In company of class
I arrived home yesterday to the conversation recorded between Her Majesty, The Queen, the Archbishop of Canterbury, the Prime Minister, the Leader of the House of Commons and the Speaker of the House of Commons.
The Prime Minister after being introduced by the Speaker to the Queen, decided to engage in small-talk (polite conversation about unimportant or uncontroversial matters, especially as engaged in on social occasions) with the Queen and this would have been separate from the formal weekly audience with the Queen where the Prime Minister visits the Queen in camera to discuss the matters of state.
Quite nasty talk
As the camera rolled capturing this seemingly private banter, the microphones, hot and ready picked up a declension into unguarded commentary by a Prime Minister who once had a life in public relations. Almost boastfully boisterous as if to show familiarity and ease before royalty, he declared, “We've got some leaders of some fantastically corrupt countries coming to Britain ... Nigeria and Afghanistan, possibly the two most corrupt countries in the world.” [BBC News]
Now, there is no doubt that Nigeria and Afghanistan have great and almost overwhelming problems with corruption. The Prime Minister had invited the leaders of these countries to his much vaunted anti-corruption summit and it now appeared that he had in mind to ridicule them for the problems in their countries.
On the one hand, this kind of banter which skirts the bounds the typically politely rude English also smacks of old colonial snobbery of the worst kind. The very kind where someone jocularly abuses, insults and offends you and then pats you on the back with the faux-sympathetic apology of not meaning to hurt you.
On the other hand, as we observed of George Osborne some years before, it is the kind of indiscretion that obtains from public school educated toffs who fawn obsequiously in the presence of royalty or money, people who have a heightened sense of self but are immediately self-conscious in the presence of those who for one reason or another they deem their betters.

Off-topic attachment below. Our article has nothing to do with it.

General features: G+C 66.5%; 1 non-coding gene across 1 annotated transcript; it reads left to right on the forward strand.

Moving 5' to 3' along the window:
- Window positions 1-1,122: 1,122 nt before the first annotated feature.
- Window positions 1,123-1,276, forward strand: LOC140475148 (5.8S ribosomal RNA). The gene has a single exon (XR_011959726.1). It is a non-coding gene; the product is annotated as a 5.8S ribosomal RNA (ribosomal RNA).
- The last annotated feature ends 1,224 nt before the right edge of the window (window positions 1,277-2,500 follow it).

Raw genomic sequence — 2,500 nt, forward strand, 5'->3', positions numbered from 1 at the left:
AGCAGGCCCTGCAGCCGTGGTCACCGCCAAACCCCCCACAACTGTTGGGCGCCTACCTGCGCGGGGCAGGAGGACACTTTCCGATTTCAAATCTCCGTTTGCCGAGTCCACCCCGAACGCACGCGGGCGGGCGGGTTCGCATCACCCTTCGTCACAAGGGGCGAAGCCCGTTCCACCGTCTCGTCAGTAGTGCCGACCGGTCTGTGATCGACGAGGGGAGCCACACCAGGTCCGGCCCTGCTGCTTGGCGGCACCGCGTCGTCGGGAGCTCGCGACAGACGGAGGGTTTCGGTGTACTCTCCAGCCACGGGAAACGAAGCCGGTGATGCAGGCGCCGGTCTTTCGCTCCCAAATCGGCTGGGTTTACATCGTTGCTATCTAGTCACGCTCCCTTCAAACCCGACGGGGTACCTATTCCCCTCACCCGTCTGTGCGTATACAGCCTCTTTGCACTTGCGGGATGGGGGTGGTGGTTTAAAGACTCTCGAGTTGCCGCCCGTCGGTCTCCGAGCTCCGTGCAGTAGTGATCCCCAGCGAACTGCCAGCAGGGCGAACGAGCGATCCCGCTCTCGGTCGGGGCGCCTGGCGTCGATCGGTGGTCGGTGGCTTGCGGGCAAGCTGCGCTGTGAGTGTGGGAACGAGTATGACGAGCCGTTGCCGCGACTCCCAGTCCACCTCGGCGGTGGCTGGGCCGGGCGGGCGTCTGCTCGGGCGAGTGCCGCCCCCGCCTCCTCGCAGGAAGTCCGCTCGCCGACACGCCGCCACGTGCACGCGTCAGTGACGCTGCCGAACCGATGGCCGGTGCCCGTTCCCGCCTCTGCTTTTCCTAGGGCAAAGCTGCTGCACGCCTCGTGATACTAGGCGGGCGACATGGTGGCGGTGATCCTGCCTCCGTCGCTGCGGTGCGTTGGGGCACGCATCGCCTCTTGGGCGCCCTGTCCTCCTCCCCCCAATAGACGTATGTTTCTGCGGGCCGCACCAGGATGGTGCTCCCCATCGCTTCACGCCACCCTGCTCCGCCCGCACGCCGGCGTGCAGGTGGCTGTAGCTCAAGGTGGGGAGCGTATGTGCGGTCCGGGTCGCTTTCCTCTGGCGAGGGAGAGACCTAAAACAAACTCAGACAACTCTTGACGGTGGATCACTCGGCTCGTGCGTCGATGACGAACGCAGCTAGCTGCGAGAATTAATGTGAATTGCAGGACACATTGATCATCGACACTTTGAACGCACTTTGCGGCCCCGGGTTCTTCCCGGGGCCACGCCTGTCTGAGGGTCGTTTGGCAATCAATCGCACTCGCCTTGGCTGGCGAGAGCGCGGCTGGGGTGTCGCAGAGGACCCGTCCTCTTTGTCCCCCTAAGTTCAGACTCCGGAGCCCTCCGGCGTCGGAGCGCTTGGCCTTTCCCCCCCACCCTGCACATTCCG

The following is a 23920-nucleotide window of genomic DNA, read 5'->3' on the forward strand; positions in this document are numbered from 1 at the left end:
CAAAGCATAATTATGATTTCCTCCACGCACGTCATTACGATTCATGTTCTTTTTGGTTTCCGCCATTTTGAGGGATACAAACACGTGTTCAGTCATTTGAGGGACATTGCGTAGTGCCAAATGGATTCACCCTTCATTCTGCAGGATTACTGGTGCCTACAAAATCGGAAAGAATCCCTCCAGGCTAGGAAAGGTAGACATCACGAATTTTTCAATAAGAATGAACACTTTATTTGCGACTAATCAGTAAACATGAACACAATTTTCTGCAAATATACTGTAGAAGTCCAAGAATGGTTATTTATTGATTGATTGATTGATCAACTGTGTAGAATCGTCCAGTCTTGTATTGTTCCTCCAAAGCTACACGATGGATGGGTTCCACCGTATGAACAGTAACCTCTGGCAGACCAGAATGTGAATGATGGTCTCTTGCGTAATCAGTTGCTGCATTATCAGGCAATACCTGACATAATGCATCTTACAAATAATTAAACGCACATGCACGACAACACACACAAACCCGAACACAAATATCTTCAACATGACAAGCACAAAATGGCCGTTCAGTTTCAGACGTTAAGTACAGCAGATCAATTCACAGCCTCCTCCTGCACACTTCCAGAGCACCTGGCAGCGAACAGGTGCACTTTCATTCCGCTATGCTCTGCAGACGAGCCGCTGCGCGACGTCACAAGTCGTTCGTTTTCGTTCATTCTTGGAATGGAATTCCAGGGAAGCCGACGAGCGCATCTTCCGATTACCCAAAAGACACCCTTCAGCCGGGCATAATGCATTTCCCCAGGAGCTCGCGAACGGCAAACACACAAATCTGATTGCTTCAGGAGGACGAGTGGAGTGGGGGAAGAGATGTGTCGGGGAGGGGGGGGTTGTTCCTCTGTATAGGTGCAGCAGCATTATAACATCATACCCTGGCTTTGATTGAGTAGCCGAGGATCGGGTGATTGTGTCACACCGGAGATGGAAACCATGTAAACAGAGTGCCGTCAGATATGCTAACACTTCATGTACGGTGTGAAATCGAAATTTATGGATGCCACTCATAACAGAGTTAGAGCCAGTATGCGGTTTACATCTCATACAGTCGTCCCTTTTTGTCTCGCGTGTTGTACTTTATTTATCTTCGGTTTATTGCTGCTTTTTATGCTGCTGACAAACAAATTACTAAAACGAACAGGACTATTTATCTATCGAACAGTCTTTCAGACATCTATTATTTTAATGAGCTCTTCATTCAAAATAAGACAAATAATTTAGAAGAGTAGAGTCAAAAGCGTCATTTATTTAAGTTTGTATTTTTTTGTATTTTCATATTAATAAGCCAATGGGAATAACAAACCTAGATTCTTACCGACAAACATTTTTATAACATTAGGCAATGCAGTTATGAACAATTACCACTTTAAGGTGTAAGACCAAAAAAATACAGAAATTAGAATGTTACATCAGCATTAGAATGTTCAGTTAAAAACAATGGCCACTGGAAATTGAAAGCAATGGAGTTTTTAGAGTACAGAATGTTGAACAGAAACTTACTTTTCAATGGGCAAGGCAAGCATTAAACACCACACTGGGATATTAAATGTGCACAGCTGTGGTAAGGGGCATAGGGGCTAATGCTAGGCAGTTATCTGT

Fishing for laughs
Now, the well-educated Englishman was usually gotten away with utterly bad manners as a matter of status, class and privilege. Their misdemeanours happen behind closed doors with witnesses holding their peace in disgust and disapproval, but shine a public spotlight on any of this and it stinks to the high heavens of odium most vile.
The Archbishop, given to circumspection interjected, saying, “But this particular president is not corrupt... he's trying very hard”, the Queen concurred, before the Speaker hoping to make a joke of the slight and bring humour to obloquy, then asked, “They are coming at their own expense, one assumes?”
This would have been funny if it was not to add insult to injury, the Speaker aping the Prime Minister in an off-hand game of attempting to amuse the Queen.
Just a silly boy
The end result of this contemptuous activity was that this became the headline news of every media outlet and the papers the next day. Quite unbecoming, very uncouth and socially maladroit, one could almost subscribe to the conspiracy that this deployed intentionally by the Prime Minister to take Brexit away from being the centre of cynosure for a day or more.
Yet, it can only be one thing, a silly boy trying to show off and slipping on a banana skin, a spectacle with a necessary sense of schadenfreude. Aside from all the offense caused, the only conclusion that can be drawn is, David Cameron has been a rather silly little boy. Even if you could get a good laugh, some thoughts are best left unspoken.